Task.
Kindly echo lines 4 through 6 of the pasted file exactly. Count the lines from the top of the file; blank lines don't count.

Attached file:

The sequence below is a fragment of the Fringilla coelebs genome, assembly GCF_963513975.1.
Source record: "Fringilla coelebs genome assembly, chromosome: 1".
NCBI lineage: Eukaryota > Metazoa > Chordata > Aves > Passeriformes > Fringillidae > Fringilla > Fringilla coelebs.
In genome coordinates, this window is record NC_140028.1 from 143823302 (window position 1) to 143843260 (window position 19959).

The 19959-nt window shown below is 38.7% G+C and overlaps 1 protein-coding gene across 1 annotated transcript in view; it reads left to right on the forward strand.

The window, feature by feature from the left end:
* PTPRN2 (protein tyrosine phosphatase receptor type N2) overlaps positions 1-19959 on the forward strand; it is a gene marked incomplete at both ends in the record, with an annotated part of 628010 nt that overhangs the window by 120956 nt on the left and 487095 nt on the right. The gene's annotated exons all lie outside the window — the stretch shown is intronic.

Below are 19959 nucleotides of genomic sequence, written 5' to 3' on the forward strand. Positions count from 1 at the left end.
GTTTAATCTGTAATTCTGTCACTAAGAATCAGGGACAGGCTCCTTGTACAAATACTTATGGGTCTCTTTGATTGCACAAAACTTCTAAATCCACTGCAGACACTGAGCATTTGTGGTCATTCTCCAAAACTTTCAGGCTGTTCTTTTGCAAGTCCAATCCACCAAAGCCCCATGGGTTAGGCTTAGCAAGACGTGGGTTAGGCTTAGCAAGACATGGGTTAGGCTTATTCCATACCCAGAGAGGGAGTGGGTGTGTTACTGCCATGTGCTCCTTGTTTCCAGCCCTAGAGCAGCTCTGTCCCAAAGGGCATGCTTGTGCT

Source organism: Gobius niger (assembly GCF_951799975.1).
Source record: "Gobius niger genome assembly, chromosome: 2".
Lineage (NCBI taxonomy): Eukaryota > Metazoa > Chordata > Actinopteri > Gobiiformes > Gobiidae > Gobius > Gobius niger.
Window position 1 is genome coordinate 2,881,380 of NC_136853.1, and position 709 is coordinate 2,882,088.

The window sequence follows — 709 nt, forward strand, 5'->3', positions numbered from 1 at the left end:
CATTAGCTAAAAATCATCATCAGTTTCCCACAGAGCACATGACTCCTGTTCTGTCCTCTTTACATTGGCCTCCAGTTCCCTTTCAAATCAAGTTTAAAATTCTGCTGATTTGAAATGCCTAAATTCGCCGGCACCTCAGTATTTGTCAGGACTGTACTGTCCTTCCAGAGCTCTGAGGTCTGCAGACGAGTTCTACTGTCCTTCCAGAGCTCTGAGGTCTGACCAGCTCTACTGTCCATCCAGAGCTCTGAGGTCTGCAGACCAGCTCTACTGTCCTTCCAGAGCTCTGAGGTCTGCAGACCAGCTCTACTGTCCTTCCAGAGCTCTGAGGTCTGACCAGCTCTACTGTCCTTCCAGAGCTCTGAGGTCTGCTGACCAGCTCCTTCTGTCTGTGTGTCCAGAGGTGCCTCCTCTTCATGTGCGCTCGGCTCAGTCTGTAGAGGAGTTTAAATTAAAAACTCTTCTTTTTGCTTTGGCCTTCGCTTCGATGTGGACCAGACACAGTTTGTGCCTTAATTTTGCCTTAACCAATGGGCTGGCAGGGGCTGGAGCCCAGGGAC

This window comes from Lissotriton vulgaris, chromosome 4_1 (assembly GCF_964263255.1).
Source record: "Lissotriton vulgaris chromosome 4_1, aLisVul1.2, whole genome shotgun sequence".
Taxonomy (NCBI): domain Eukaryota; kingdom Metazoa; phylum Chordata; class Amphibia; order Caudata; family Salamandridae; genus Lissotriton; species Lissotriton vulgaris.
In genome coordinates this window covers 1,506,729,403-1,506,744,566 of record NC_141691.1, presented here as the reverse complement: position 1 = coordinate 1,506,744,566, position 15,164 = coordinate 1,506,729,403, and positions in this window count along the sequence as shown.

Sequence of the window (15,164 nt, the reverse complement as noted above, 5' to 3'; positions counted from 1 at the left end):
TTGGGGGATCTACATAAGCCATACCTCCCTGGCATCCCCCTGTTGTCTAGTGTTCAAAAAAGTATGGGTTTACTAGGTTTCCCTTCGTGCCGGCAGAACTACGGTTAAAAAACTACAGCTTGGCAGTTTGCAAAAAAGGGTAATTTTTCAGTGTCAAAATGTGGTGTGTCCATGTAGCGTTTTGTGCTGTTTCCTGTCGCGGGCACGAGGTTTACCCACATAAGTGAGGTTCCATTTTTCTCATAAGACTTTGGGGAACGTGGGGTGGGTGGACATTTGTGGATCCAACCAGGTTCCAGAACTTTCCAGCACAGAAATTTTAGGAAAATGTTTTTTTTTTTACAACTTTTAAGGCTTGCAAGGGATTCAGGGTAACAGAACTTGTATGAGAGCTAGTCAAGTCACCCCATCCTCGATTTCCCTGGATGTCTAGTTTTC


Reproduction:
In genome coordinates, this window is record NC_140028.1 from 143823302 (window position 1) to 143843260 (window position 19959).

The 19959-nt window shown below is 38.7% G+C and overlaps 1 protein-coding gene across 1 annotated transcript in view; it reads left to right on the forward strand.

The window, feature by feature from the left end: